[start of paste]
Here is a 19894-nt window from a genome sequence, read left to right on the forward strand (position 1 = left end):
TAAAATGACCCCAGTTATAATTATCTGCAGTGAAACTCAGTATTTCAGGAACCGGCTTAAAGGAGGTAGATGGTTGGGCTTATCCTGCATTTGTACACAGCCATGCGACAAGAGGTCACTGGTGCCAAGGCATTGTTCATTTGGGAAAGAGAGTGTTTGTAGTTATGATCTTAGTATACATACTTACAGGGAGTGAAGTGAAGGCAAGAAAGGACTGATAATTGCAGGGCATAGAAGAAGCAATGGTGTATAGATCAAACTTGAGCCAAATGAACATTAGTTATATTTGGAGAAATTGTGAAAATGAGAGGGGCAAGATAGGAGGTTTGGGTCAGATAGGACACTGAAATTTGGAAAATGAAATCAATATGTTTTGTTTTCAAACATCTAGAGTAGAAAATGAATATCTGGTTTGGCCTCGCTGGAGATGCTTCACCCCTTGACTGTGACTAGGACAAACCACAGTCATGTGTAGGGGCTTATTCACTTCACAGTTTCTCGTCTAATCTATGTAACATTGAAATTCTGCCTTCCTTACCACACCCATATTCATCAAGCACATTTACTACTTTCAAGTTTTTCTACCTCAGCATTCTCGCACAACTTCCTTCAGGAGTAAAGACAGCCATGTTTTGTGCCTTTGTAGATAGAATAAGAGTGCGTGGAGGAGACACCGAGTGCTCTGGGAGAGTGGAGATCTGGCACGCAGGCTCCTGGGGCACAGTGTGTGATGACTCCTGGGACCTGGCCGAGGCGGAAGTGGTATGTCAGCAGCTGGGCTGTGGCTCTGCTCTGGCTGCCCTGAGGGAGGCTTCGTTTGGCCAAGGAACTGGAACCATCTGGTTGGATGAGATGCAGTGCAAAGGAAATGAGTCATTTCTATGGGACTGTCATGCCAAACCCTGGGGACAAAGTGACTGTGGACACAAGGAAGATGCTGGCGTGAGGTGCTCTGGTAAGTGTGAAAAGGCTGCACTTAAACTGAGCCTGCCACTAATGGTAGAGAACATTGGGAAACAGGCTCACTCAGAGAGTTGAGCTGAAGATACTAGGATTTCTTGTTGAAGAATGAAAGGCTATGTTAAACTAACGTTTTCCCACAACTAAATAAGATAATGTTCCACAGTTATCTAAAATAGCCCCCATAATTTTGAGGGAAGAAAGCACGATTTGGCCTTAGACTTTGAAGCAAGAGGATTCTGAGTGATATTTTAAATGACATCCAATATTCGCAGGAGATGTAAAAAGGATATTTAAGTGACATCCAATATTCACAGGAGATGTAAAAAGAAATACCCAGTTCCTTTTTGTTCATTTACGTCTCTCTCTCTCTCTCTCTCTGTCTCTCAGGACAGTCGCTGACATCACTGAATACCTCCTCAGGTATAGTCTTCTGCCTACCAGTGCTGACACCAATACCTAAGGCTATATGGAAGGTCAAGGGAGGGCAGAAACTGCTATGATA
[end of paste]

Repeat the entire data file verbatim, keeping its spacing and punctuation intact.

Here is a 19894-nt window from a genome sequence, read left to right on the forward strand (position 1 = left end):
TAAAATGACCCCAGTTATAATTATCTGCAGTGAAACTCAGTATTTCAGGAACCGGCTTAAAGGAGGTAGATGGTTGGGCTTATCCTGCATTTGTACACAGCCATGCGACAAGAGGTCACTGGTGCCAAGGCATTGTTCATTTGGGAAAGAGAGTGTTTGTAGTTATGATCTTAGTATACATACTTACAGGGAGTGAAGTGAAGGCAAGAAAGGACTGATAATTGCAGGGCATAGAAGAAGCAATGGTGTATAGATCAAACTTGAGCCAAATGAACATTAGTTATATTTGGAGAAATTGTGAAAATGAGAGGGGCAAGATAGGAGGTTTGGGTCAGATAGGACACTGAAATTTGGAAAATGAAATCAATATGTTTTGTTTTCAAACATCTAGAGTAGAAAATGAATATCTGGTTTGGCCTCGCTGGAGATGCTTCACCCCTTGACTGTGACTAGGACAAACCACAGTCATGTGTAGGGGCTTATTCACTTCACAGTTTCTCGTCTAATCTATGTAACATTGAAATTCTGCCTTCCTTACCACACCCATATTCATCAAGCACATTTACTACTTTCAAGTTTTTCTACCTCAGCATTCTCGCACAACTTCCTTCAGGAGTAAAGACAGCCATGTTTTGTGCCTTTGTAGATAGAATAAGAGTGCGTGGAGGAGACACCGAGTGCTCTGGGAGAGTGGAGATCTGGCACGCAGGCTCCTGGGGCACAGTGTGTGATGACTCCTGGGACCTGGCCGAGGCGGAAGTGGTATGTCAGCAGCTGGGCTGTGGCTCTGCTCTGGCTGCCCTGAGGGAGGCTTCGTTTGGCCAAGGAACTGGAACCATCTGGTTGGATGAGATGCAGTGCAAAGGAAATGAGTCATTTCTATGGGACTGTCATGCCAAACCCTGGGGACAAAGTGACTGTGGACACAAGGAAGATGCTGGCGTGAGGTGCTCTGGTAAGTGTGAAAAGGCTGCACTTAAACTGAGCCTGCCACTAATGGTAGAGAACATTGGGAAACAGGCTCACTCAGAGAGTTGAGCTGAAGATACTAGGATTTCTTGTTGAAGAATGAAAGGCTATGTTAAACTAACGTTTTCCCACAACTAAATAAGATAATGTTCCACAGTTATCTAAAATAGCCCCCATAATTTTGAGGGAAGAAAGCACGATTTGGCCTTAGACTTTGAAGCAAGAGGATTCTGAGTGATATTTTAAATGACATCCAATATTCGCAGGAGATGTAAAAAGGATATTTAAGTGACATCCAATATTCACAGGAGATGTAAAAAGAAATACCCAGTTCCTTTTTGTTCATTTACGTCTCTCTCTCTCTCTCTCTCTGTCTCTCAGGACAGTCGCTGACATCACTGAATACCTCCTCAGGTATAGTCTTCTGCCTACCAGTGCTGACACCAATACCTAAGGCTATATGGAAGGTCAAGGGAGGGCAGAAACTGCTATGATA